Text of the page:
I cringe when I see those shows on tv-- men and women whose families come together for some form of intervention trying to convince a loved one that they are living a life of destructive excess. Hoarding things and holding onto them as if there were some value still in a broken coffee mug or a room filled with old newspapers.
I wonder when I watch those shows how close am I to becoming one of them with my book shelf stacked a little beyond its capacity with books found, given and bought. "I love books," I reason, "I want my kids to love books." Greeting cards in my bureau. Stacks of patterns under my bed and cabinets and boxes stuffed full of yarn and fabrics, notions and needles. Things that I am making. Classes that I will be teaching. And when someone comes to me with questioning in their eyes about the project they know I can, and will complete with the supplies out of my stash to mend or make...I reason.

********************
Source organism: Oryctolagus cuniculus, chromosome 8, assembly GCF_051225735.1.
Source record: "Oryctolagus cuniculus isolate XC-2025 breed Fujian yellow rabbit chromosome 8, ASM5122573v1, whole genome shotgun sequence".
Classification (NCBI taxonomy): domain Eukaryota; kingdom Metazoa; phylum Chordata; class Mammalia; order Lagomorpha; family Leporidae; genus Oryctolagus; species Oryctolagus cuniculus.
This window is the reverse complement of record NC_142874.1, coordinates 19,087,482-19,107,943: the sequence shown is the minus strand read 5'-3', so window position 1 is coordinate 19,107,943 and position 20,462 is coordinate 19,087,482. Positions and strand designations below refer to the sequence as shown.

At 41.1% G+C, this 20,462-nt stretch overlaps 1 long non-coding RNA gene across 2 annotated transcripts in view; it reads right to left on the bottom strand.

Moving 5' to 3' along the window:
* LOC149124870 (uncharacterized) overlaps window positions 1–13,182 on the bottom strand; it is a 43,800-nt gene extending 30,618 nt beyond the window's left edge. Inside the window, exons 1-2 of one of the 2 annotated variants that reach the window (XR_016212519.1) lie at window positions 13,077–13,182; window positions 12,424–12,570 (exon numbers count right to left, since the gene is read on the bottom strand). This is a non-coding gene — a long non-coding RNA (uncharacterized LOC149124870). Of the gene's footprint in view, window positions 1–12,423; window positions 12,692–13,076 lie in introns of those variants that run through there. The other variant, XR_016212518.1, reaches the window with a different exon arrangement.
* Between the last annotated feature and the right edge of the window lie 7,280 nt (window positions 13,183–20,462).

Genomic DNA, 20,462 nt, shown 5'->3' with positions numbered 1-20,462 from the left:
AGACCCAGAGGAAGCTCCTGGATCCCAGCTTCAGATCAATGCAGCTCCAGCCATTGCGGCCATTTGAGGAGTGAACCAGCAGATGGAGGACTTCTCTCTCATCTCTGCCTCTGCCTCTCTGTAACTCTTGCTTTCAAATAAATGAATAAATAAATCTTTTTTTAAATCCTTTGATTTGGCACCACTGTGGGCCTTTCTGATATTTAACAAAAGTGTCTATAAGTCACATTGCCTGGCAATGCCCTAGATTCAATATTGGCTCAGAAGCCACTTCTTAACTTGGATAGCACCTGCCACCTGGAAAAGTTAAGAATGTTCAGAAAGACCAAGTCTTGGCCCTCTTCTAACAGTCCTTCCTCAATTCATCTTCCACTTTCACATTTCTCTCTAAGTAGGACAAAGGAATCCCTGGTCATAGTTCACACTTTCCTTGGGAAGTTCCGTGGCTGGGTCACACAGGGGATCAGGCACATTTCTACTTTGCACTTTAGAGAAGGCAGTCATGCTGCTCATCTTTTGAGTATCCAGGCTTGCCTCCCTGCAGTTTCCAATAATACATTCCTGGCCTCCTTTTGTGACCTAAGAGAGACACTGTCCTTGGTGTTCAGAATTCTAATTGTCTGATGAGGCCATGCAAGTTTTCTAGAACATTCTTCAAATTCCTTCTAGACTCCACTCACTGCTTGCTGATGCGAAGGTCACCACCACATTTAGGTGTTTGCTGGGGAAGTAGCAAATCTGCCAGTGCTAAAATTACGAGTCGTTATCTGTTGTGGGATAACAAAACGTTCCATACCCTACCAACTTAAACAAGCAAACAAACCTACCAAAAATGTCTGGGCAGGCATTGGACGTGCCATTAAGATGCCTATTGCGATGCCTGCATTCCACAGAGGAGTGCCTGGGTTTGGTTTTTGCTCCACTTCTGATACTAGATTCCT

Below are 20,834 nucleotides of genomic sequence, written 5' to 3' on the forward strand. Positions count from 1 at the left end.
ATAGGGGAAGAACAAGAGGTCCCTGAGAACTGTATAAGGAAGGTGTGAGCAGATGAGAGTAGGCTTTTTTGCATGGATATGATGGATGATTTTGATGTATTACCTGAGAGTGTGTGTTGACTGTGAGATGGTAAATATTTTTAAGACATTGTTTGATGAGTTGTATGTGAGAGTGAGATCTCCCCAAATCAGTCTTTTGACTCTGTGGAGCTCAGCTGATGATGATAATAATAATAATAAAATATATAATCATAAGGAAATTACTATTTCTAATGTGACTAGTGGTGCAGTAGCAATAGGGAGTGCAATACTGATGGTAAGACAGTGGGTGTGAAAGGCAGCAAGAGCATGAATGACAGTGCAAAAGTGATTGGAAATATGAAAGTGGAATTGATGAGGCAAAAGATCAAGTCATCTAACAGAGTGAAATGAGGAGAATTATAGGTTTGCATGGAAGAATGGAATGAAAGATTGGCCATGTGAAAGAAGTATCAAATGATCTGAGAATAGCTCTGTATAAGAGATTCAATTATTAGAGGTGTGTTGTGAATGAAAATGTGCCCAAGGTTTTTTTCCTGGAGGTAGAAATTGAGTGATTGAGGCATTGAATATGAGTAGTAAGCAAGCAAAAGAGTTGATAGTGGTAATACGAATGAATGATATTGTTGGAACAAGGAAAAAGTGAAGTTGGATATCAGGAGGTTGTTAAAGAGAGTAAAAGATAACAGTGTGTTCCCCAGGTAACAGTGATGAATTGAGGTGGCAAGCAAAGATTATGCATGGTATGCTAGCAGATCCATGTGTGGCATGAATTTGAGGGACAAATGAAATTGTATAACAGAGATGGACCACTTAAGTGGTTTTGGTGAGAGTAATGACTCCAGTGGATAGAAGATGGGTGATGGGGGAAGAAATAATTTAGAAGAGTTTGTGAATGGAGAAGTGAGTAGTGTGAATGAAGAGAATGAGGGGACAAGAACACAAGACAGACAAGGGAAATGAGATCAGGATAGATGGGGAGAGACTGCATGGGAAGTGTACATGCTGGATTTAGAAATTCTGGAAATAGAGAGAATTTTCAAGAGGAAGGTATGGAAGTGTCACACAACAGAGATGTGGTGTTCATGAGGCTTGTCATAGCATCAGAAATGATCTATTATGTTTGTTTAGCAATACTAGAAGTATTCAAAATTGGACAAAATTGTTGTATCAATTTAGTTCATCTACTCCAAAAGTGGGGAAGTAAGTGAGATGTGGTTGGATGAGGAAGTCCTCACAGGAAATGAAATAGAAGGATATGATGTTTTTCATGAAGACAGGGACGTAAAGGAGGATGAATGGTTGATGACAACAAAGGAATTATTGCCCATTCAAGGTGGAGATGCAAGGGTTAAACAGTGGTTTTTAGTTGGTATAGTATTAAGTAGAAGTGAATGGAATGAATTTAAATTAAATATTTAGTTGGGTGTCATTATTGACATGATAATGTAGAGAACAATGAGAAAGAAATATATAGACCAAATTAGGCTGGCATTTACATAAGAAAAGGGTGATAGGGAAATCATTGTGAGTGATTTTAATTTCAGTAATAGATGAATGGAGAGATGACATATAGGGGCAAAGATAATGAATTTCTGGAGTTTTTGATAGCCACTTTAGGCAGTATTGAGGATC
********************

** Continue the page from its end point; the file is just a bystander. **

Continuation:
And on those days when I feel particularly energetic I start to sift through things, a trash bag at my side as I wistfully toss what I know I won't finish, what I think I won't need, stickers that have lost their glue, paper that is faded, patterns for things that are out of fashion, yarn that is knotted. Those things I throw away. And in the throwing away I gain new inspiration in found things that had been forgotten. I am drawn into who I was created to be. I am drawn into a creative vision that I can't help but explore. I reason.
When I die, if you are given the task of cleaning up and clearing out you might be on the edge of referring to me as a hoarder. You will think I was almost there. The treasures of my life on bookshelves and tucked under my bed. You will think it was excess. But if you look before you throw it away you might find the treasure of love folded and tucked between sheets of unused fabric, you will find my sanity and my peace there, you will find my heart.